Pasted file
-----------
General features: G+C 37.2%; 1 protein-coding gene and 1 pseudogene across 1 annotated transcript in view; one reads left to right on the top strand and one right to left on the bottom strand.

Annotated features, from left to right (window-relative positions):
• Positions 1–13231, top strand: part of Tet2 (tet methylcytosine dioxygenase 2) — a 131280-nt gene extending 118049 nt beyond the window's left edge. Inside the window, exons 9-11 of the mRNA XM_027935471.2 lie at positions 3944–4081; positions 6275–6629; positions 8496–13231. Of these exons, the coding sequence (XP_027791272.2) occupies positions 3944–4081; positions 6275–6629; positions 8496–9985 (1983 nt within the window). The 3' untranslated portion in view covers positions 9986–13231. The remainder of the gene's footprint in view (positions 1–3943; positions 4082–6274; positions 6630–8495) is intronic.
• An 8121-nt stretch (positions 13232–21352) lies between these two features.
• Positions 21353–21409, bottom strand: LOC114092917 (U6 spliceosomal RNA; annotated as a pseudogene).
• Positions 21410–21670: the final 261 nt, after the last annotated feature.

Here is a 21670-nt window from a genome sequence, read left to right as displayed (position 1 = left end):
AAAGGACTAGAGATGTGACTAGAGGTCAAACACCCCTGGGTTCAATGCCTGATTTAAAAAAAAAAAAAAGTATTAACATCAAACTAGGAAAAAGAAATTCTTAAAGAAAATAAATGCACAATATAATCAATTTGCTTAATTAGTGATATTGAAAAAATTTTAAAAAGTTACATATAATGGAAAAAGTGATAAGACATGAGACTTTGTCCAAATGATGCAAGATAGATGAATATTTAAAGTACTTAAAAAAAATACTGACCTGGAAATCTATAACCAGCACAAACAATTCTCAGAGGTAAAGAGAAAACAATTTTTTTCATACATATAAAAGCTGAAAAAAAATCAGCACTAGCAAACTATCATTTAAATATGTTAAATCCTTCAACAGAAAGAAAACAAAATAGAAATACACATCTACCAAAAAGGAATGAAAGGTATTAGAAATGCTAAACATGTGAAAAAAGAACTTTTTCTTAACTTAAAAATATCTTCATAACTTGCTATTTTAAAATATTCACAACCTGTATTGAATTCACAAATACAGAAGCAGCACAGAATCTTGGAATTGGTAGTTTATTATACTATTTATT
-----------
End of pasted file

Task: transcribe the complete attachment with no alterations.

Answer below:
General features: G+C 37.2%; 1 protein-coding gene and 1 pseudogene across 1 annotated transcript in view; one reads left to right on the top strand and one right to left on the bottom strand.

Annotated features, from left to right (window-relative positions):
• Positions 1–13231, top strand: part of Tet2 (tet methylcytosine dioxygenase 2) — a 131280-nt gene extending 118049 nt beyond the window's left edge. Inside the window, exons 9-11 of the mRNA XM_027935471.2 lie at positions 3944–4081; positions 6275–6629; positions 8496–13231. Of these exons, the coding sequence (XP_027791272.2) occupies positions 3944–4081; positions 6275–6629; positions 8496–9985 (1983 nt within the window). The 3' untranslated portion in view covers positions 9986–13231. The remainder of the gene's footprint in view (positions 1–3943; positions 4082–6274; positions 6630–8495) is intronic.
• An 8121-nt stretch (positions 13232–21352) lies between these two features.
• Positions 21353–21409, bottom strand: LOC114092917 (U6 spliceosomal RNA; annotated as a pseudogene).
• Positions 21410–21670: the final 261 nt, after the last annotated feature.

Here is a 21670-nt window from a genome sequence, read left to right as displayed (position 1 = left end):
AAAGGACTAGAGATGTGACTAGAGGTCAAACACCCCTGGGTTCAATGCCTGATTTAAAAAAAAAAAAAAGTATTAACATCAAACTAGGAAAAAGAAATTCTTAAAGAAAATAAATGCACAATATAATCAATTTGCTTAATTAGTGATATTGAAAAAATTTTAAAAAGTTACATATAATGGAAAAAGTGATAAGACATGAGACTTTGTCCAAATGATGCAAGATAGATGAATATTTAAAGTACTTAAAAAAAATACTGACCTGGAAATCTATAACCAGCACAAACAATTCTCAGAGGTAAAGAGAAAACAATTTTTTTCATACATATAAAAGCTGAAAAAAAATCAGCACTAGCAAACTATCATTTAAATATGTTAAATCCTTCAACAGAAAGAAAACAAAATAGAAATACACATCTACCAAAAAGGAATGAAAGGTATTAGAAATGCTAAACATGTGAAAAAAGAACTTTTTCTTAACTTAAAAATATCTTCATAACTTGCTATTTTAAAATATTCACAACCTGTATTGAATTCACAAATACAGAAGCAGCACAGAATCTTGGAATTGGTAGTTTATTATACTATTTATT